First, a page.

No one can predict how the event world will look this time next year, but one thing’s for sure; hybrid events are going to feature heavily for the foreseeable future, so make sure you understand how to hold a successful one.
Best of both worlds
There’s no denying the power of face-to-face meetings. Chemistry and charisma are hard to replicate on a digital platform and this is why in-the-flesh events have continued to flourish even in these (pre-Covid) tech-heavy times. However, with the world having spent most of 2020 honing their online inter-personal skills, this is the perfect time to start creating fantastic events for both delegates who can attend live and for those who can only engage from afar.
Hybrid conferences and meetings are events which happen live with attendees in the same physical space as the speakers. They are also simultaneously transmitted through video streaming to a remote audience. Done well, a hybrid event can extend your reach and keep a wider range of delegates happy in contrast to holding a meeting which exclusively caters to just one camp. But, as you can imagine, there are rules to follow and best practices to be aware of to make sure your event doesn’t fall somewhere down the crack in the middle of the digital and real worlds and ends up not serving either group of attendees properly.
Here at The HAC we’ve been hosting hybrid events using the high-tech facilities in The Prince Consort Rooms for years. We’ve asked our in-house teams to pull together some advice on everything you might need to put on a brilliant meeting or conference for all of your delegates, regardless of how they choose to attend.
1. Choose a venue with excellent tech facilities and support
This is probably the most important part of your planning journey as much of the success of your event will hinge on the digital capabilities of your chosen venue. The best way to do this is to ask to experience the venue online, rather than (or before) you visit in person. This way you will get to truly walk in your online delegates’ footsteps. Ask your venue how they plan to get your online delegates involved in discussions and to see the quality of the video streaming they will see. Always ask about similar events your venue has held in the past – you can also ask to speak to planners who have previously held events at the same venue to get an idea of any challenges they may have faced.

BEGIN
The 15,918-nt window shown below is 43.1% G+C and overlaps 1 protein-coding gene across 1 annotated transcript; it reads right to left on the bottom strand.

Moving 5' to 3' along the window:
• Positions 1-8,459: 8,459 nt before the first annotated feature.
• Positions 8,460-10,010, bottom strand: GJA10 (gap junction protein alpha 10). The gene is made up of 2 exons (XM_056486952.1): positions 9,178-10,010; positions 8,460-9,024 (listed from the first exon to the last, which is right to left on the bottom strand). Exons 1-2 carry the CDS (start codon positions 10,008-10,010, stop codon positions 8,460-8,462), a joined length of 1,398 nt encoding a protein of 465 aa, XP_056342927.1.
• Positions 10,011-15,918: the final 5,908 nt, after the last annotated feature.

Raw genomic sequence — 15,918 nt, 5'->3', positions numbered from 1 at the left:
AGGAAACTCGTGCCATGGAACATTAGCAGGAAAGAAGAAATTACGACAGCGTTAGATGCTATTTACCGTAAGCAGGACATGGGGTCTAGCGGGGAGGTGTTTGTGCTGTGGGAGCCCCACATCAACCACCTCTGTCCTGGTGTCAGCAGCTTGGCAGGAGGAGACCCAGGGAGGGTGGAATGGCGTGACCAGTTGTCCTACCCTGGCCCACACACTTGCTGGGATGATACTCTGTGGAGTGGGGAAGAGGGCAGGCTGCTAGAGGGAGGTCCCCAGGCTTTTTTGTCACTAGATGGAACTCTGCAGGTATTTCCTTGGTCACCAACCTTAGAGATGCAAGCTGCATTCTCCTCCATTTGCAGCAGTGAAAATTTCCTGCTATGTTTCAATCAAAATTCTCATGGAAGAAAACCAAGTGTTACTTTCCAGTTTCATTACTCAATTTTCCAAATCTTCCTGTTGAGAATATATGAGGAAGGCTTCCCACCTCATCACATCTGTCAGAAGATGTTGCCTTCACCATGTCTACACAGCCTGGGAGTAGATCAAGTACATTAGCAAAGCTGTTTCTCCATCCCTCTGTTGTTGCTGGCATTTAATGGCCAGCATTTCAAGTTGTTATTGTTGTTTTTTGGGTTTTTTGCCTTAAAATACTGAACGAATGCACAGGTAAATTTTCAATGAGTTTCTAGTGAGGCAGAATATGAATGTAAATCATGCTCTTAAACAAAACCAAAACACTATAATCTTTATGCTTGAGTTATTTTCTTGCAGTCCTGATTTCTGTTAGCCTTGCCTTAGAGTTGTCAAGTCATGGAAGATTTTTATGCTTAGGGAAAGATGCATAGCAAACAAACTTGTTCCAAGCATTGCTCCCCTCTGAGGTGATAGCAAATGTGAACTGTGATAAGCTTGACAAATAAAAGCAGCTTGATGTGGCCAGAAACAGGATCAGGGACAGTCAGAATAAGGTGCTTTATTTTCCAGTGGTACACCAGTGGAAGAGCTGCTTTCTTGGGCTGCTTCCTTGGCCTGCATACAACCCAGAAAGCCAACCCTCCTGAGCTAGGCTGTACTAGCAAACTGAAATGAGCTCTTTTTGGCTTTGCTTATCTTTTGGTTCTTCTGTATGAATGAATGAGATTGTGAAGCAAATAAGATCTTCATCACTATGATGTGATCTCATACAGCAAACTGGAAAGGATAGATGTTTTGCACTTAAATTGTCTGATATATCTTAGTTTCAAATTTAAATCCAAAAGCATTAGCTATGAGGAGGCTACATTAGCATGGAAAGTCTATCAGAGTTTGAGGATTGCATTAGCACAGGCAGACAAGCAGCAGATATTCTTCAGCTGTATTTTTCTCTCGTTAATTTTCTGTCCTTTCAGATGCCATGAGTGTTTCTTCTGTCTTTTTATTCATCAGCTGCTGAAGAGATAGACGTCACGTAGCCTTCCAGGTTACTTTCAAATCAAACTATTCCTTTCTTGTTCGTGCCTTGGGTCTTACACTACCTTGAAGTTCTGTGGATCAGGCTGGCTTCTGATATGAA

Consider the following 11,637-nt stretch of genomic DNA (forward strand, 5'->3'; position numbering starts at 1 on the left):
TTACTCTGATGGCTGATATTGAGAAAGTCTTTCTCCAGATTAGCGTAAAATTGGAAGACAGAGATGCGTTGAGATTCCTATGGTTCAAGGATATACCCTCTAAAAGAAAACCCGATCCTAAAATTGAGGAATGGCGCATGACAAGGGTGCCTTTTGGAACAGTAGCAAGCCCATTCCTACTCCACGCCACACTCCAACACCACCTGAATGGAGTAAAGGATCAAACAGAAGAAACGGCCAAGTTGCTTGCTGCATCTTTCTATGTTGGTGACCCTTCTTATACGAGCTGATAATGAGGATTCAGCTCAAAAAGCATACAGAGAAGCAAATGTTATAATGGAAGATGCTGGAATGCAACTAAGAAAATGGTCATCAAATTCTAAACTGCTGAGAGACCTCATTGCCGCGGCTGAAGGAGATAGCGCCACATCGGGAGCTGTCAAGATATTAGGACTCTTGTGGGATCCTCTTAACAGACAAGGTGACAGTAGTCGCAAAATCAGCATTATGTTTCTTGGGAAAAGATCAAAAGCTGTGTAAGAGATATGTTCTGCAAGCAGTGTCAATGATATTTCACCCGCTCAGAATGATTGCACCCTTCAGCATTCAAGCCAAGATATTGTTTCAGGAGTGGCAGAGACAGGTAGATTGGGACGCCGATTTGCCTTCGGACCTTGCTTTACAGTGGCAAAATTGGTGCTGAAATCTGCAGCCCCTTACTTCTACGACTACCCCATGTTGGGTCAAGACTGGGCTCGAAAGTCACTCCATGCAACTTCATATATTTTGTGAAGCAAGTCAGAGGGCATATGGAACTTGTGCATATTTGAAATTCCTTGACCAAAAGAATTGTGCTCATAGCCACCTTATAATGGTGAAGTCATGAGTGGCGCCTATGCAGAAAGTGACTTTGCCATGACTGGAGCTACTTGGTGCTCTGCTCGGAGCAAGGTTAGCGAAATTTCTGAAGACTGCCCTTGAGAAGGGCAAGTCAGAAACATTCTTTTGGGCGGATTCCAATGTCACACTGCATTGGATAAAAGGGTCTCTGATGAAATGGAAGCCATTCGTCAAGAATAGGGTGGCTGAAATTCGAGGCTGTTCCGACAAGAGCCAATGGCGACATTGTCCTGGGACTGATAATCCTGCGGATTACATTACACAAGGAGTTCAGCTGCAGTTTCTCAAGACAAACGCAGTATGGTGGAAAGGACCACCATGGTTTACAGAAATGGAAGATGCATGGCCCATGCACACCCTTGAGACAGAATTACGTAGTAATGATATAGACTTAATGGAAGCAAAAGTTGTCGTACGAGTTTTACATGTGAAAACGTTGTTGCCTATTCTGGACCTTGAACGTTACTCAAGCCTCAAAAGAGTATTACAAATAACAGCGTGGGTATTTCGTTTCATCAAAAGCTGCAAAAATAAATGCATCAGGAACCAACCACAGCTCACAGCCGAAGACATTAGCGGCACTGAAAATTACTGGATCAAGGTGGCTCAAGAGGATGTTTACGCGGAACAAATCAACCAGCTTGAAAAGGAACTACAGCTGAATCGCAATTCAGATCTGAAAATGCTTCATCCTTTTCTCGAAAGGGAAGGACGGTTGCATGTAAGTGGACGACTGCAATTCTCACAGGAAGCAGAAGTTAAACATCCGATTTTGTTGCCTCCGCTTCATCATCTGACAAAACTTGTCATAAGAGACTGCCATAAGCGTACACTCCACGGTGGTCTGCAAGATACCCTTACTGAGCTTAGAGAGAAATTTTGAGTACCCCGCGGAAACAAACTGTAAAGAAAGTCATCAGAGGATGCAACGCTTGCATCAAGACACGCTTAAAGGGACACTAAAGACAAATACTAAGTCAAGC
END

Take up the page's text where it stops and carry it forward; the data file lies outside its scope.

2. Keep registration flexible
As travel restrictions can change with little notice at the moment, it’s a good idea to let your delegates amend their tickets from ‘live’ to ‘digital’ and vice versa right up until the last minute. This will give your attendees confidence that they can book up without running the risk of missing out if the rules, or their personal circumstances, change. In uncertain times, you may find that without this flexibility attendees are reluctant to commit.
3. Keep all speakers and presentations live
Although it’s perfectly possible for your delegates to engage fully with your event from the comfort of their own homes, in our experience it’s far better to have all of your speakers attend in person. The buzz and energy created by a room full of people is always going to benefit their performance and therefore, your event. On this note, it’s a good idea to incorporate some live conversations – perhaps a panel discussion – into your schedule to guarantee the generation of ideas and debate.
4. Adapt your schedule